But they didn't understand that model and that transition. And so as they went deeper in — they started getting sulfide. And so they called that complex ore, which, with stamp mills in the 20s, was uneconomic to recover.

In fact, I've mentioned a couple of times… they looked at producing a concentrate and they would've got penalized for their zinc. So the world's changed a lot in a hundred years.

They're struggle is our opportunity because as they went deeper, they dug their shafts, they dug these exploration tunnels, and blocked out these zones of mineralization anywhere from 20 feet wide, 8 meters wide. Under Apollo… I think there's a 100,000 tonne block under the shaft area that they've shown the location of.

And they went one step further and estimated the grade. They said, on average, you'll find 3 grams gold, 250 grams silver, and 10% combined lead-zinc. So you've got an old mine that they tell you the mineralization continues underneath; they tell you the grade, which is about 8 to 10 grams gold equivalent. And from that day until we started late last year, no one had ever drilled under those workings.

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GDR: You announced the first 2 of 9 holes that you completed at the SH-1 Zone today. The grades, obviously, were excellent. The widths, which I should say represent, I believe, true widths, right… true thickness is estimated at 80% to 85%. Is that accurate?

 Charles Funk

CF: Yeah. So the true widths are approximately 80% to 85% of the announced widths so really robust. So SH-1; there’s two major vein zones at Unga. We just talked about Apollo. To the north, a few kilometers, there's a parallel vein called Shumigan. And the best advanced zone, which we touched at the top of the interview, is the SH-1 ore shoot.

And so the drilling there has this core area that's been quite well-grouped. It’s got holes in it like 17 meters at 24 grams per tonne gold. But when we had a close look at the resource as part of our due diligence for the merger, there's three opportunities very clearly.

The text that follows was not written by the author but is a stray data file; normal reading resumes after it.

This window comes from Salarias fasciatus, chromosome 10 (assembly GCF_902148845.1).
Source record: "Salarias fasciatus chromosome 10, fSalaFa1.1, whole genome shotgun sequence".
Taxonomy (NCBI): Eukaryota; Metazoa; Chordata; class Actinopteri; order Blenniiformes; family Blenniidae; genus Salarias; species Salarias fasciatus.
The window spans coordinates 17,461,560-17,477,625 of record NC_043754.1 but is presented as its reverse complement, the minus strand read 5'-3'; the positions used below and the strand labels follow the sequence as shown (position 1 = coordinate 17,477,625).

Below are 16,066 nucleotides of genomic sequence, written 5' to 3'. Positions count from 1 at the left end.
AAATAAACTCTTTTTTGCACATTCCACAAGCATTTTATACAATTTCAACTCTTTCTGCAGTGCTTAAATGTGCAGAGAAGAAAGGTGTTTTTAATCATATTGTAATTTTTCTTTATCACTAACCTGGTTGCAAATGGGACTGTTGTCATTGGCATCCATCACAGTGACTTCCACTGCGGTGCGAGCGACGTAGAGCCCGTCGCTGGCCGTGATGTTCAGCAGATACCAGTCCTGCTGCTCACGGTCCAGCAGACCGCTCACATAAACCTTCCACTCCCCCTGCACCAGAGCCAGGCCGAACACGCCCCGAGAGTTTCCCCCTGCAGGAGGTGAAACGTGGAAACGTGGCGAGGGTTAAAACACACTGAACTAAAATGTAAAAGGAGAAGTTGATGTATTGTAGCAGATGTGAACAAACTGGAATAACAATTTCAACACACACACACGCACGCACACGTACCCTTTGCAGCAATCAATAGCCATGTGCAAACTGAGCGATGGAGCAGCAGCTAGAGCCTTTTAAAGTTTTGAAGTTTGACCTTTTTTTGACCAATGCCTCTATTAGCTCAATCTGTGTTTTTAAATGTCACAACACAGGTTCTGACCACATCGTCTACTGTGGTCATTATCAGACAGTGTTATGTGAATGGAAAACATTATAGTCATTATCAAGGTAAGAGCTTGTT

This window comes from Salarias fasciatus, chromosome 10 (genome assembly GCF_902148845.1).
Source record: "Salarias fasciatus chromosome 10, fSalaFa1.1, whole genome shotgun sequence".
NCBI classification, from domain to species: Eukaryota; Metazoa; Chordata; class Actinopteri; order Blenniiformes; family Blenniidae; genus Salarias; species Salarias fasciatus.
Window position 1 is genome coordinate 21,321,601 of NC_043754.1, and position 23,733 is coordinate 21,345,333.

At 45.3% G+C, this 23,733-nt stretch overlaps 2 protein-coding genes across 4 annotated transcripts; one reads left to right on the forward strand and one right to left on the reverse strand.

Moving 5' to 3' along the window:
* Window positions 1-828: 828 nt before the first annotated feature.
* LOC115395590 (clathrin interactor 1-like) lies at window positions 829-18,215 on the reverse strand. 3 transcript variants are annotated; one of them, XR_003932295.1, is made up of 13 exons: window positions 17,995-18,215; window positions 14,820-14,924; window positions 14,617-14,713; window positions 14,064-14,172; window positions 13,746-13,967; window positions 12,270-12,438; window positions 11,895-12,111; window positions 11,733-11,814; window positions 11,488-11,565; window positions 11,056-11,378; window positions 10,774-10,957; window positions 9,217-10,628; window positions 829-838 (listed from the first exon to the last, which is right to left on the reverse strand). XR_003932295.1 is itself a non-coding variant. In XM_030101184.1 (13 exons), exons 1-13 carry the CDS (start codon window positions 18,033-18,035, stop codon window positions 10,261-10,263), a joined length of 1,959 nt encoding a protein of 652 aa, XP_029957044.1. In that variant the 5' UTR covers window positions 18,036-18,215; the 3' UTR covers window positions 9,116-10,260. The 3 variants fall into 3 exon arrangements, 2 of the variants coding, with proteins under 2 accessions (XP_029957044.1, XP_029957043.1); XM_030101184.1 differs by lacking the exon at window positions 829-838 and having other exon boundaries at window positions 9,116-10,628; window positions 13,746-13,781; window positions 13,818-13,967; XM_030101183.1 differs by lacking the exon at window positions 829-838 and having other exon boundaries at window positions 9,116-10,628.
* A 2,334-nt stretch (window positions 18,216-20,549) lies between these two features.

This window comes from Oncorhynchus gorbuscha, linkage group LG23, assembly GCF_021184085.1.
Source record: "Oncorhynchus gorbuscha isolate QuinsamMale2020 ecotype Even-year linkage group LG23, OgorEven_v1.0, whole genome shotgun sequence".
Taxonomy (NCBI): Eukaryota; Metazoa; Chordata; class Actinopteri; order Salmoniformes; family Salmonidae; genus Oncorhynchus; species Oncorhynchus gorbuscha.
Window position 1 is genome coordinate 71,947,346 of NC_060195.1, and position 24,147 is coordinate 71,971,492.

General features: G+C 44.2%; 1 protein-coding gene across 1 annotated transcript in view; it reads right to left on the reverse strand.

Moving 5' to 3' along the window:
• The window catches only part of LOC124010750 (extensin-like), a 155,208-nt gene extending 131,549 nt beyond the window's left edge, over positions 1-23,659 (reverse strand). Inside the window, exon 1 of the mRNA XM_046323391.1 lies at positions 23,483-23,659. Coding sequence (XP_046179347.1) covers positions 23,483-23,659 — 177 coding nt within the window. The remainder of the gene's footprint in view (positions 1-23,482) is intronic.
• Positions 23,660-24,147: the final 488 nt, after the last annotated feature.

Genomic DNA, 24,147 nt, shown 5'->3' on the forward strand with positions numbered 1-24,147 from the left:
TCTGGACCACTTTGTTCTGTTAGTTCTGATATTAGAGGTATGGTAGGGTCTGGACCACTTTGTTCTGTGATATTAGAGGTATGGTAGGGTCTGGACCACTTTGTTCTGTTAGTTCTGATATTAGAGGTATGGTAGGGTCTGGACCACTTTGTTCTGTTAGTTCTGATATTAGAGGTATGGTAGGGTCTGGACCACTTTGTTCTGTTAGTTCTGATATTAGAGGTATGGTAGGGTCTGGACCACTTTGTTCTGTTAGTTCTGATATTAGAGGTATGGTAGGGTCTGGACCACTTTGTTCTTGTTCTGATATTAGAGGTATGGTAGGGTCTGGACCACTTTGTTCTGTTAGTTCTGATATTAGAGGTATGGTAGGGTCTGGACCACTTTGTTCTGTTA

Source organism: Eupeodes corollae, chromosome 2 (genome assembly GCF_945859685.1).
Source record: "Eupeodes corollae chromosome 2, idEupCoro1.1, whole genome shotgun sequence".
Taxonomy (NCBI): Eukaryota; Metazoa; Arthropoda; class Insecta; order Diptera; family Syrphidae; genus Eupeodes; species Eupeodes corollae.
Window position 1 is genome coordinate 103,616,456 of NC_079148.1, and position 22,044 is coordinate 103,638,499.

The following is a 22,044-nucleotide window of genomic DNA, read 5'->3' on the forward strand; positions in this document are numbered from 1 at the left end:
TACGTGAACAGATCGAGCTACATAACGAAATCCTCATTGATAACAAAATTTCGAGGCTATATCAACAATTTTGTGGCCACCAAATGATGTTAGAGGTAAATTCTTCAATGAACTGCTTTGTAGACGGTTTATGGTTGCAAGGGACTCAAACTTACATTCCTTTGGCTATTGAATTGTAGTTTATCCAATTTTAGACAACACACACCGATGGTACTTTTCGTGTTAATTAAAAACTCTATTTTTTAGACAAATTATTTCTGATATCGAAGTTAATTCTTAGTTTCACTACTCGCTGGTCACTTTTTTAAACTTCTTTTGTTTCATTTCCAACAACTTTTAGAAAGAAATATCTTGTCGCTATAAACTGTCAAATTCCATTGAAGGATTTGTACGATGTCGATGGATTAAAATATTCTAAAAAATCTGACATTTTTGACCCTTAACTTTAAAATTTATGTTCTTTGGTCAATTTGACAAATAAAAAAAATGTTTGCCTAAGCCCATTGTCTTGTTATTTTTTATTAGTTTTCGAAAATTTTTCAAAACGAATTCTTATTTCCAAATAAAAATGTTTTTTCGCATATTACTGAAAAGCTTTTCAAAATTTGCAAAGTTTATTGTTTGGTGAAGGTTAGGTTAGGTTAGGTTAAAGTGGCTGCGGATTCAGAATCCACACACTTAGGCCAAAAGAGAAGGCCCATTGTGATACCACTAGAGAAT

The first is there was a 100-meter gap from surface to the first pierced points into the vein. And so we completed 7 shallow holes last year. And so the first of those results on 50-meter step-outs, we announced, as you mentioned, the 11.65 meters at 7.7 grams including 4 meters at 16 grams and Hole-2 that had nearly 2 meters of 18 grams.


So spectacular high-grade above what is already a very high-grade resource. And we're expecting the rest of those results throughout February, maybe into early-March. We suffered from lab delays like everybody else.

Another real opportunity is, as we step down into the vein, the drilling becomes really loosely spaced. Consistently, 100 to 300-meter spaced drilling. And that's not the appropriate way to drill an epithermal like this. It doesn't give you a lot of confidence in the results and also leaves a lot of answers behind because you've got a low result in an area that hasn't had enough follow-up because you can easily get low results in the middle of ore shoots.

And so we think by infill drilling, we can increase the confidence of the resource and very likely add quite significant ounces particularly on some of the parallel zones that you can see in the long section on the company presentation. And then, extending the ore shoot to-depth below the very high-grade intersect that I just mentioned.

So we think we could increase the resource of SH-1 to 0.5 to 1 million ounces. And that'll be a real focus for us in 2021 at Unga.

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GDR: What are your plans for follow-up drilling? Obviously, the delays from the labs is an industry-wide headache that everybody has had to deal with. But are you waiting to receive the remainder of the assays before you put a plan together to follow up the drilling and pivot towards that goal of 1 million ounces, high-grade gold ounces, in Alaska?